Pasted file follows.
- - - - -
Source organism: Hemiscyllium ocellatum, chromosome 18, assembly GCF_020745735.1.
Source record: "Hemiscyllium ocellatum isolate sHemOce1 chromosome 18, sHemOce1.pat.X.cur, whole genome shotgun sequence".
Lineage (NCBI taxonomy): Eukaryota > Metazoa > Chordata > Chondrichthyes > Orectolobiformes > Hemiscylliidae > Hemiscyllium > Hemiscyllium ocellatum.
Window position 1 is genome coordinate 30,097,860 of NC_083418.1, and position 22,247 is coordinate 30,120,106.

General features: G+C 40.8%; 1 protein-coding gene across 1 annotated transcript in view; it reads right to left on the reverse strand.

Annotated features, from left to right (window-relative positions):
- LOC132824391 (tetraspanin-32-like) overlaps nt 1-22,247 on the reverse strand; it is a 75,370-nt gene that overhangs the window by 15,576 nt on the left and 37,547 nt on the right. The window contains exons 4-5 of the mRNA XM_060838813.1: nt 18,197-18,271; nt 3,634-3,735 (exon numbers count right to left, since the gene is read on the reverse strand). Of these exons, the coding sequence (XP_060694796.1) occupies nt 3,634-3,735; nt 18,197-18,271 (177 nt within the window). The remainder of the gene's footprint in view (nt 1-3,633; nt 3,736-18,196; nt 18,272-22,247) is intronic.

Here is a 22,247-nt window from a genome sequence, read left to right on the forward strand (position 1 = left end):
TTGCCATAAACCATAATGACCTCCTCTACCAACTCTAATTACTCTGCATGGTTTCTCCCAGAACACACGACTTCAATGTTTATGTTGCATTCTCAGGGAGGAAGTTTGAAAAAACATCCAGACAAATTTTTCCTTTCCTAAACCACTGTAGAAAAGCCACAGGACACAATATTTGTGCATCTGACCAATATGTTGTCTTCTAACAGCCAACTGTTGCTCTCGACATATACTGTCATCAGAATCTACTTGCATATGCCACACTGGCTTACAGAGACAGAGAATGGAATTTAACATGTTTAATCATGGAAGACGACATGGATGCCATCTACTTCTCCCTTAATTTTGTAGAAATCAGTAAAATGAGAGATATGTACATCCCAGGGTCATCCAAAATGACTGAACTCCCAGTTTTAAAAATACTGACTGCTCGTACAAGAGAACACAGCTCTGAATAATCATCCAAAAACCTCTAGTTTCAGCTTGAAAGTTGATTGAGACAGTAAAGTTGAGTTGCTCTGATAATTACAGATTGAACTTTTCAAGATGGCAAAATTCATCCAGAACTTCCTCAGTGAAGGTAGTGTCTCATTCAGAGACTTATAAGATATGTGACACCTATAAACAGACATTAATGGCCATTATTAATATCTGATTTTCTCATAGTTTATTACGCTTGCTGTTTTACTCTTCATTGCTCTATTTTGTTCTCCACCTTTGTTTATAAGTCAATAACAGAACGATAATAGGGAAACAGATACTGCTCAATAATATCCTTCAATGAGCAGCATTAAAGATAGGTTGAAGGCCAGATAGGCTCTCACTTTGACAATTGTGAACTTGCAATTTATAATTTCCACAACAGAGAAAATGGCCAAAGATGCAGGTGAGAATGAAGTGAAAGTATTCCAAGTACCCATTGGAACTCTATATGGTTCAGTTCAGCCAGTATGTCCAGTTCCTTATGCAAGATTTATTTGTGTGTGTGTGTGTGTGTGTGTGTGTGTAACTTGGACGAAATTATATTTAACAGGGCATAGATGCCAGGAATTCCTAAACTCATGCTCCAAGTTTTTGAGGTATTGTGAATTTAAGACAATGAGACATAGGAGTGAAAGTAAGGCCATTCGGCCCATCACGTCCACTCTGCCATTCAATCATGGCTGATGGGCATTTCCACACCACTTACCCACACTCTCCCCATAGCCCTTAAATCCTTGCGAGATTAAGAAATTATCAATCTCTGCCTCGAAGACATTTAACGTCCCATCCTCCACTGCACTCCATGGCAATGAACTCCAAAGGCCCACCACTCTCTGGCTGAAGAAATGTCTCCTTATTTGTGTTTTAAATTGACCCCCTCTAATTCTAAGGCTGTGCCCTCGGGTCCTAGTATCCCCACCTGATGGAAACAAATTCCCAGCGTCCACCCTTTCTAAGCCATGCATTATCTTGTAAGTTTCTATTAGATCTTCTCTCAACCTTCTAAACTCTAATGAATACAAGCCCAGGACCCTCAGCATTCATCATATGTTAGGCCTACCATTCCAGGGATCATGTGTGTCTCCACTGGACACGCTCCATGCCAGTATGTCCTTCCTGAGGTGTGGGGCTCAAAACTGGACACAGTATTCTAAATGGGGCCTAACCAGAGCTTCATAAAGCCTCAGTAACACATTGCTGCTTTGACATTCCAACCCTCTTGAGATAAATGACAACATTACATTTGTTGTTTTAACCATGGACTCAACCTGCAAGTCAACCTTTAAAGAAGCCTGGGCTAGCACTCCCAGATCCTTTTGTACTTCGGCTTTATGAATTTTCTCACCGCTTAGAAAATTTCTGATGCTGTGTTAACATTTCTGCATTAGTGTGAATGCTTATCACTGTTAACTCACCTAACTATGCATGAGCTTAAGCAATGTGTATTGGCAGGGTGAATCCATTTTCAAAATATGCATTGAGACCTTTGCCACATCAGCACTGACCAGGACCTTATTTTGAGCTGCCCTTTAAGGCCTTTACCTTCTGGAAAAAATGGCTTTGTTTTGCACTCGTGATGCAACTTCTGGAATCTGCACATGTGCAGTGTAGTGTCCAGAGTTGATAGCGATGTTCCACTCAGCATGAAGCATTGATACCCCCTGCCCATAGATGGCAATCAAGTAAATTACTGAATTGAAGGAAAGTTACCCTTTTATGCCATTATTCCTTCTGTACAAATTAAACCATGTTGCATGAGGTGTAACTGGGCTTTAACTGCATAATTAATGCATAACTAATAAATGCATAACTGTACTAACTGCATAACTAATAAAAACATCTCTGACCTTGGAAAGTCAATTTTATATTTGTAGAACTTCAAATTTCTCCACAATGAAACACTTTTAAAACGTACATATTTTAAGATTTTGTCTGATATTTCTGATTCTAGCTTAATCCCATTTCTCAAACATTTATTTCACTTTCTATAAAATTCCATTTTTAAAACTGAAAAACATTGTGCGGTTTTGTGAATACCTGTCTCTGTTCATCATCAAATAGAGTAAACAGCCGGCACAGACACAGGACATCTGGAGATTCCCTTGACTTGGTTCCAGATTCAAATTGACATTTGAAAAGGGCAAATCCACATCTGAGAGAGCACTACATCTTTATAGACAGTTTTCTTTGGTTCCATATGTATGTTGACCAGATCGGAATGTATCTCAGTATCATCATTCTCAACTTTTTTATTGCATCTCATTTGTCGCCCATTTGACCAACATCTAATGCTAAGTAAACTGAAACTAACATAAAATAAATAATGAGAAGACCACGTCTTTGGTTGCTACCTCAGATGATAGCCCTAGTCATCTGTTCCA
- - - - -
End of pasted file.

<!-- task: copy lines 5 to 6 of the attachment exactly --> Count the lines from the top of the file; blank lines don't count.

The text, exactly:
General features: G+C 40.8%; 1 protein-coding gene across 1 annotated transcript in view; it reads right to left on the reverse strand.

Annotated features, from left to right (window-relative positions):